Rachel was devastated but also not surprised. She had heard the news from Jen. Jen was her best friend, they had know each other “since forever”. Jen was Little Scotty`s aunt. “He will be cremated.” Jen said. “It is what he would have wanted.” “Why do you say that?” Rachel asked. “I.. just know.” Jen answered. Little Scotty died when he was three, and had spent half his life in a coma. He was barely able to speak when he first came in a coma, how is Jen able to know “what he would have wanted”, Rachel asked herself. But it didnt`matter. Never did it matter.
Being his aunt, Jen now was the one responsible for Little Scotty`s after-death care. Jen was his mother`s sister and by default also his closest relative. Both of Little Scotty`s parents had died; his father died in a car crash the day after he had gotten his mother pregnant, and his mother had died giving childbirth. The doctors could not explain how it happened, or how it was possible in this day and age. They could only briefly share Jen`s despair, give her a pat on the shoulder, a hug.

“He deserves a proper funeral. Everyone who knew him should be there.” “But Jen, that`s like … five people..” “He deserves it.” Jen repeated. “You, me, the doctors and the nurses. That`s seven. The funeral will be held a week from now. A week and a half. Here, in the hospital. That`s best for everyone. Cheapest. Closest. Everyone knows where it is.” Rachel nodded.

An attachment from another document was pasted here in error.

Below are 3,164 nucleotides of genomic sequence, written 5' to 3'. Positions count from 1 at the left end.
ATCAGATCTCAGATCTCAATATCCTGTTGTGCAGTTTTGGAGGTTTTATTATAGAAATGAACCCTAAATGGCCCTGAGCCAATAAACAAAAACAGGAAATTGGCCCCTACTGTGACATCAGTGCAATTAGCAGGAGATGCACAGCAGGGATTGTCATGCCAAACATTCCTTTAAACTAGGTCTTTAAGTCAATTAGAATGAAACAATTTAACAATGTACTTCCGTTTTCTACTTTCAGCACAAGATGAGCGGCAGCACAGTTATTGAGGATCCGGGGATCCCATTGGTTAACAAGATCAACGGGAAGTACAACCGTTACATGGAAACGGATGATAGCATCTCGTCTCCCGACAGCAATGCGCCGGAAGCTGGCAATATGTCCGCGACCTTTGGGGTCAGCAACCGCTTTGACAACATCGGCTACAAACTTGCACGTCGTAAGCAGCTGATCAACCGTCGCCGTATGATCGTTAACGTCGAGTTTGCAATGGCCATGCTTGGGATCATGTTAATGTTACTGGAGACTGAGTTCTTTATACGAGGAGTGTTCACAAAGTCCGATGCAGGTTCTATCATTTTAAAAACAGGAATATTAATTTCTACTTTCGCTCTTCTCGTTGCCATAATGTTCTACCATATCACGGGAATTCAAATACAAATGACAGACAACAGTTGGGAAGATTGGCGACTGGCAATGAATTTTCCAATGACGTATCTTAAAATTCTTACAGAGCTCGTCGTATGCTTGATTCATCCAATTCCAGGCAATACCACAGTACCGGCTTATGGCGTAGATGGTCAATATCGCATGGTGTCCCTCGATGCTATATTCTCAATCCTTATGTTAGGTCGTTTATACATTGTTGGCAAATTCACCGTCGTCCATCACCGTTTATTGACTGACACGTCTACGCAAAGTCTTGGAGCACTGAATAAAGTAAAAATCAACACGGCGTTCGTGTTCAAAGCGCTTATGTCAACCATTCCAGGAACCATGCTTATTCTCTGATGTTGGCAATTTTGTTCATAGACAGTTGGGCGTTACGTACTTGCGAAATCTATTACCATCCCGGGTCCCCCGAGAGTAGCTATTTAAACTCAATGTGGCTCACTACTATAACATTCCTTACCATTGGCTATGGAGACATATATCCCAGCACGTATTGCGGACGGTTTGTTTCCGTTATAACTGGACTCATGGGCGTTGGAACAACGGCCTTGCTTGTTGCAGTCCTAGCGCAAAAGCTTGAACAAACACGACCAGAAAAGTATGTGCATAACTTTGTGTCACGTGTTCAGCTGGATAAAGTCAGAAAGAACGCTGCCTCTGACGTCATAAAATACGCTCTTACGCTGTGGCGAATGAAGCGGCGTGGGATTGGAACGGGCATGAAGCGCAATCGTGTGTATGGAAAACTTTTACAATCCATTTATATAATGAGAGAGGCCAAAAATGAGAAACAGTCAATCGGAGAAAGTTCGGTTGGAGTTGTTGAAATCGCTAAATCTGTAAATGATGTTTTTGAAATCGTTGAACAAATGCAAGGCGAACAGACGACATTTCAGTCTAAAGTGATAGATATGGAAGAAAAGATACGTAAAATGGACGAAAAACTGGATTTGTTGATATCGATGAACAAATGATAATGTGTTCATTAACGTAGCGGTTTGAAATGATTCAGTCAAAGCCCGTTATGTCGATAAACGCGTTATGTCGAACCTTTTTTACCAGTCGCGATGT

The next day Rachel went for a run. She tried to run four or five times a week. Today she thought she`d run 12 – 15 kilometers, and tomorrrow she wanted to try to run the distance of a half-marathon. Rachel wanted to try to run the distance of a full marathon at least once before the actual marathon. She was a firm believer that the actual marathon should not be the first time anyone ever actually`d run a marathon. While she ran she listened to music; Iron Maiden. She had listened to the band “since forever”; she had practically grown up listening to them. Song: “The Loneliness of the Long Distance Runner”, oddly fitting to her current activity. Jen didn`t listen to them. She was more into soft rock etc. Which was fine with Rachel. She, too, occasionally enjoyed listening to that kind of music. But Rachel was more into the fast, and the brutal. Iron Maiden was only the beginning; the more brutal (brutal-er?) the music, the better. As much as she loved them, compared to the other stuff she sometimes listened to, she had to admit Maiden was “soft”. But it wasn`t about being brutal. She couldn`t care less what people thought of her, who she was, or what she listened to. It was about the way it made her feel, and about how she was able to “just let go” when listening to music. People often complained that they could never hear what the bands Rachel enjoyed, were singing about. Rachel could never understand why that was a problem. What`s the big deal about always being able to hear what they sing she thought. If they actually could hear what they were singing, people would probably change their minds anyway. Sometimes, ignorance is bliss. Besides, it`s not about the lyrics, you know. It`s about the brutality, and the being able to letting go of whatever anger or sadness or whatever you might have bottled up inside on some days, just letting it all go through the loudness and the screaming and the running she thought as her pace unconsciously fastened while hearing Bruce singing. (ruuuuuuuuun on aaand oooon, ruuuuuuuuun on aaand ooooon THE LOOOOOOOOOOOOOOONELIIIIIIIIIIIIINEEEEEEEES OF THE LOOOOOOOOOOOOOOOOOOOOOOOOOONG DIIIIIIIIIIIIIIIIIIISTANCE RUUUUUUUUUUUUUUUUUUUUUNEEER)